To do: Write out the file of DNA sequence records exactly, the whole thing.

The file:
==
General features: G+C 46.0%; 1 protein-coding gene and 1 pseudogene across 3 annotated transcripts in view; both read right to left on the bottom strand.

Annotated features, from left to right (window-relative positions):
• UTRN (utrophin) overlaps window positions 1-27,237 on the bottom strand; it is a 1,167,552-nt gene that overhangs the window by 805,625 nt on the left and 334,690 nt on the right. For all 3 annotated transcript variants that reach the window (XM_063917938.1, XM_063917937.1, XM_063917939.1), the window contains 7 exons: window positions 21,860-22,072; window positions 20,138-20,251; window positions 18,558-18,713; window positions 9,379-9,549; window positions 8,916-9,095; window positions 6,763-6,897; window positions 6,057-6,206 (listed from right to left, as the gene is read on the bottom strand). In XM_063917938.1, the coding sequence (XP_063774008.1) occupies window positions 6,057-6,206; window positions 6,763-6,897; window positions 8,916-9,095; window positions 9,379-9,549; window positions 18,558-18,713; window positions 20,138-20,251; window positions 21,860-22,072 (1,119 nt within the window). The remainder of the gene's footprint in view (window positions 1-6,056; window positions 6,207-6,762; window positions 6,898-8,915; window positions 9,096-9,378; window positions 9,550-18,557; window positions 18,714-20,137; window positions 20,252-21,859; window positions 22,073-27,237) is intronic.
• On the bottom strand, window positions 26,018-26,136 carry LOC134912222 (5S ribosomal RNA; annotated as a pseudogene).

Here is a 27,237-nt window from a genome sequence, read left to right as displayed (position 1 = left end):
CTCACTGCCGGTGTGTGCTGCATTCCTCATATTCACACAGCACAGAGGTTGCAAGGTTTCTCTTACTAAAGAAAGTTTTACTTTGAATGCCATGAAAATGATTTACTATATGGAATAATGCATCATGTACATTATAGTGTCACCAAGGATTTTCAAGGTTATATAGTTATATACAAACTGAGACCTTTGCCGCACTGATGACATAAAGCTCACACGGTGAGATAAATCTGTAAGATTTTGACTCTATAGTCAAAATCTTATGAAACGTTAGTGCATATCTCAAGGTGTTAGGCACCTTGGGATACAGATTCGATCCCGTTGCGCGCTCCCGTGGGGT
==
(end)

General features: G+C 46.0%; 1 protein-coding gene and 1 pseudogene across 3 annotated transcripts in view; both read right to left on the bottom strand.

Annotated features, from left to right (window-relative positions):
• UTRN (utrophin) overlaps window positions 1-27,237 on the bottom strand; it is a 1,167,552-nt gene that overhangs the window by 805,625 nt on the left and 334,690 nt on the right. For all 3 annotated transcript variants that reach the window (XM_063917938.1, XM_063917937.1, XM_063917939.1), the window contains 7 exons: window positions 21,860-22,072; window positions 20,138-20,251; window positions 18,558-18,713; window positions 9,379-9,549; window positions 8,916-9,095; window positions 6,763-6,897; window positions 6,057-6,206 (listed from right to left, as the gene is read on the bottom strand). In XM_063917938.1, the coding sequence (XP_063774008.1) occupies window positions 6,057-6,206; window positions 6,763-6,897; window positions 8,916-9,095; window positions 9,379-9,549; window positions 18,558-18,713; window positions 20,138-20,251; window positions 21,860-22,072 (1,119 nt within the window). The remainder of the gene's footprint in view (window positions 1-6,056; window positions 6,207-6,762; window positions 6,898-8,915; window positions 9,096-9,378; window positions 9,550-18,557; window positions 18,714-20,137; window positions 20,252-21,859; window positions 22,073-27,237) is intronic.
• On the bottom strand, window positions 26,018-26,136 carry LOC134912222 (5S ribosomal RNA; annotated as a pseudogene).

Here is a 27,237-nt window from a genome sequence, read left to right as displayed (position 1 = left end):
CTCACTGCCGGTGTGTGCTGCATTCCTCATATTCACACAGCACAGAGGTTGCAAGGTTTCTCTTACTAAAGAAAGTTTTACTTTGAATGCCATGAAAATGATTTACTATATGGAATAATGCATCATGTACATTATAGTGTCACCAAGGATTTTCAAGGTTATATAGTTATATACAAACTGAGACCTTTGCCGCACTGATGACATAAAGCTCACACGGTGAGATAAATCTGTAAGATTTTGACTCTATAGTCAAAATCTTATGAAACGTTAGTGCATATCTCAAGGTGTTAGGCACCTTGGGATACAGATTCGATCCCGTTGCGCGCTCCCGTGGGGT